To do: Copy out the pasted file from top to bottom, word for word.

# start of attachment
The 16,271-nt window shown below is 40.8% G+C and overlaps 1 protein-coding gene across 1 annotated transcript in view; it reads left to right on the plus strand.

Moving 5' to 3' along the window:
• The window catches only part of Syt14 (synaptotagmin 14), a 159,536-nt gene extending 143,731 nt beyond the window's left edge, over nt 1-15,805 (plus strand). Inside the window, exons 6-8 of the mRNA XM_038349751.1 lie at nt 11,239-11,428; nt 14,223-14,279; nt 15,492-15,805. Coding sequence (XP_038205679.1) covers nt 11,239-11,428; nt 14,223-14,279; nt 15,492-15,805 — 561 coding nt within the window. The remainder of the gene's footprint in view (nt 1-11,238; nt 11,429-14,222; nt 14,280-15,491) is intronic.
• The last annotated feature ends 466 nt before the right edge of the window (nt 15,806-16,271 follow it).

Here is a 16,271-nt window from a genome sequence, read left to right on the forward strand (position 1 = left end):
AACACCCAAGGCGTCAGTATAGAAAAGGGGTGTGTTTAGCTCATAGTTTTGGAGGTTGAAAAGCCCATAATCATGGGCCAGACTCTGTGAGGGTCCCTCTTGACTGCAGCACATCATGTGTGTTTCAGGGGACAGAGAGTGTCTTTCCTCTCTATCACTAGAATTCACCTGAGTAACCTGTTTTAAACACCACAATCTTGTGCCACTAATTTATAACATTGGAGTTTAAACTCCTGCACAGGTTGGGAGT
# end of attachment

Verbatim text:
The 16,271-nt window shown below is 40.8% G+C and overlaps 1 protein-coding gene across 1 annotated transcript in view; it reads left to right on the plus strand.

Moving 5' to 3' along the window:
• The window catches only part of Syt14 (synaptotagmin 14), a 159,536-nt gene extending 143,731 nt beyond the window's left edge, over nt 1-15,805 (plus strand). Inside the window, exons 6-8 of the mRNA XM_038349751.1 lie at nt 11,239-11,428; nt 14,223-14,279; nt 15,492-15,805. Coding sequence (XP_038205679.1) covers nt 11,239-11,428; nt 14,223-14,279; nt 15,492-15,805 — 561 coding nt within the window. The remainder of the gene's footprint in view (nt 1-11,238; nt 11,429-14,222; nt 14,280-15,491) is intronic.
• The last annotated feature ends 466 nt before the right edge of the window (nt 15,806-16,271 follow it).

Here is a 16,271-nt window from a genome sequence, read left to right on the forward strand (position 1 = left end):
AACACCCAAGGCGTCAGTATAGAAAAGGGGTGTGTTTAGCTCATAGTTTTGGAGGTTGAAAAGCCCATAATCATGGGCCAGACTCTGTGAGGGTCCCTCTTGACTGCAGCACATCATGTGTGTTTCAGGGGACAGAGAGTGTCTTTCCTCTCTATCACTAGAATTCACCTGAGTAACCTGTTTTAAACACCACAATCTTGTGCCACTAATTTATAACATTGGAGTTTAAACTCCTGCACAGGTTGGGAGT